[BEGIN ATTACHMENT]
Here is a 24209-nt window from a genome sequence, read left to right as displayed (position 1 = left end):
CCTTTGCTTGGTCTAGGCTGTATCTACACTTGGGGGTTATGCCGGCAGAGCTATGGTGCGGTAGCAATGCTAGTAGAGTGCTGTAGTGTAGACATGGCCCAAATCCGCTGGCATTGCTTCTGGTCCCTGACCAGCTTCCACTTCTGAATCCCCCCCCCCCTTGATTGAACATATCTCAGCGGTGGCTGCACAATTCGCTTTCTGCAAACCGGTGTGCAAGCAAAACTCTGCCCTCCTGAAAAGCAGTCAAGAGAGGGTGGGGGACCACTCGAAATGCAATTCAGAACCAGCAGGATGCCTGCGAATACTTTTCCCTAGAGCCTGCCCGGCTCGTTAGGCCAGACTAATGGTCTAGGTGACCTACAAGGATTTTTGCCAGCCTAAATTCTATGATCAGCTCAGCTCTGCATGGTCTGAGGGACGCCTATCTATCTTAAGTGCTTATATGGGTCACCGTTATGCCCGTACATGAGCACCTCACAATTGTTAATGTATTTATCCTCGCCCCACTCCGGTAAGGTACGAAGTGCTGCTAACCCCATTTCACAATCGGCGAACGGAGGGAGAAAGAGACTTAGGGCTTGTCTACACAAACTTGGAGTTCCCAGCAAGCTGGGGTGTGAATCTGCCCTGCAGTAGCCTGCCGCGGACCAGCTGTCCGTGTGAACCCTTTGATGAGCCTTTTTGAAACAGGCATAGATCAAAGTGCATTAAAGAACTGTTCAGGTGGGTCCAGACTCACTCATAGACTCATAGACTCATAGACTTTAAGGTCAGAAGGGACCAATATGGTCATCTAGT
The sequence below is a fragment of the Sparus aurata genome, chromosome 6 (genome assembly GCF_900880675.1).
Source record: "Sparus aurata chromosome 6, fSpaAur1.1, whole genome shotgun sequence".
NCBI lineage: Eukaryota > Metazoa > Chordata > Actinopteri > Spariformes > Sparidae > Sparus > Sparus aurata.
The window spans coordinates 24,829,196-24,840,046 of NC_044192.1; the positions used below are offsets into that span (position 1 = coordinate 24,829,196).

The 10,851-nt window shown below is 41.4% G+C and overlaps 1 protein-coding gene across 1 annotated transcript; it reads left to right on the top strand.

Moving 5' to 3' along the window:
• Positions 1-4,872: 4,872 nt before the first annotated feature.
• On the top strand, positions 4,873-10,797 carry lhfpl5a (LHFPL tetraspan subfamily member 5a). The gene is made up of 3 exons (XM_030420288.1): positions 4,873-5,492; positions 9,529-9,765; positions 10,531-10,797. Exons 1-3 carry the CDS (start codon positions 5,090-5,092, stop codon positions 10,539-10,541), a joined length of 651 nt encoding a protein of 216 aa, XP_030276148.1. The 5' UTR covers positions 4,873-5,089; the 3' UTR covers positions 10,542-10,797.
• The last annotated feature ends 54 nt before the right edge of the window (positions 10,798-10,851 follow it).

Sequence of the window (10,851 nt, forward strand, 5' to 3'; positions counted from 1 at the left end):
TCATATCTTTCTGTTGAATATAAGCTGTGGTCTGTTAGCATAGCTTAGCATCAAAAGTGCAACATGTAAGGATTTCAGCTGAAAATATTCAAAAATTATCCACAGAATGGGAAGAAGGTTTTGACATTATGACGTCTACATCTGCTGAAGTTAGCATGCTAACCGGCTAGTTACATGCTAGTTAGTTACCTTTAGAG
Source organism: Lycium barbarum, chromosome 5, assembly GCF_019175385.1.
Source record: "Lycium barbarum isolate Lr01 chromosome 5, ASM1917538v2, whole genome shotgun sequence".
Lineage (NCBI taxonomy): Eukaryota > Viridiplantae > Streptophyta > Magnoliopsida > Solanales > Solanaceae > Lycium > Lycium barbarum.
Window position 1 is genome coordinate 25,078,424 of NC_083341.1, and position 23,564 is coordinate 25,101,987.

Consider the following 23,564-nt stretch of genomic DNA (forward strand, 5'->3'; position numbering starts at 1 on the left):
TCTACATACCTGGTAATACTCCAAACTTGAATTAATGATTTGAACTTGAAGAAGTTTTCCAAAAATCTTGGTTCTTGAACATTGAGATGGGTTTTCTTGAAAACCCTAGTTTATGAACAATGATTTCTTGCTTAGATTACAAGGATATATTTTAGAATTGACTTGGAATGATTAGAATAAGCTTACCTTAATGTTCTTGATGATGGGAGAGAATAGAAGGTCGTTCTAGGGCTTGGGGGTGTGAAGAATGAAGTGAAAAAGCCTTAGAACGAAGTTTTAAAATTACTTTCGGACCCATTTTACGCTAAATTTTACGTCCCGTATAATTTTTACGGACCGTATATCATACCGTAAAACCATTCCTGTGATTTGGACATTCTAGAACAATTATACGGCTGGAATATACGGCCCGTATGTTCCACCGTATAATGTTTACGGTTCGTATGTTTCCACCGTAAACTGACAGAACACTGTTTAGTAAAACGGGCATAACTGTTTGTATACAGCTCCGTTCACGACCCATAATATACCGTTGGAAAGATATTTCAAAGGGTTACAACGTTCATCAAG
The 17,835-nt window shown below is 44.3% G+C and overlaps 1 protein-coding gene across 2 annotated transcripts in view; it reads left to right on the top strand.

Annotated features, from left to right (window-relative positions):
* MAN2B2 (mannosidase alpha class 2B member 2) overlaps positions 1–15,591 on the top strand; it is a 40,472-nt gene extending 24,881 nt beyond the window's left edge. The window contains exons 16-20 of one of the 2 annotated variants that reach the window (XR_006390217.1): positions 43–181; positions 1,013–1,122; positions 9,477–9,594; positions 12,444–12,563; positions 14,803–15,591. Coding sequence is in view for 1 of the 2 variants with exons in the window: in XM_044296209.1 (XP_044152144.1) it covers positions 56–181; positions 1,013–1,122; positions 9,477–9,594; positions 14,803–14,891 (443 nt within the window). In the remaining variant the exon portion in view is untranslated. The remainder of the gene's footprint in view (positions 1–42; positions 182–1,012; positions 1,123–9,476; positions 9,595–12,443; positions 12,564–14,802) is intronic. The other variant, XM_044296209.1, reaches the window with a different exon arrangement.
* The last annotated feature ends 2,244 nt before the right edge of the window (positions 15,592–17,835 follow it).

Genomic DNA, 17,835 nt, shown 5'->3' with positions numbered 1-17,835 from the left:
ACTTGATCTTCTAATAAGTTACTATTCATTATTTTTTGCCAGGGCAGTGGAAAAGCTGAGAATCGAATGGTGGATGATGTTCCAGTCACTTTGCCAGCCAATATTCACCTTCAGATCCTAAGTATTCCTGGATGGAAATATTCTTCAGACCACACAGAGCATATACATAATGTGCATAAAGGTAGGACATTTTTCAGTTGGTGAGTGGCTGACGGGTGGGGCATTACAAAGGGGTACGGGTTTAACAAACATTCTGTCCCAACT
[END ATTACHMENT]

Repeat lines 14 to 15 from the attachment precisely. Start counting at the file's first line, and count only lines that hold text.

Source organism: Lycium barbarum, chromosome 5, assembly GCF_019175385.1.
Source record: "Lycium barbarum isolate Lr01 chromosome 5, ASM1917538v2, whole genome shotgun sequence".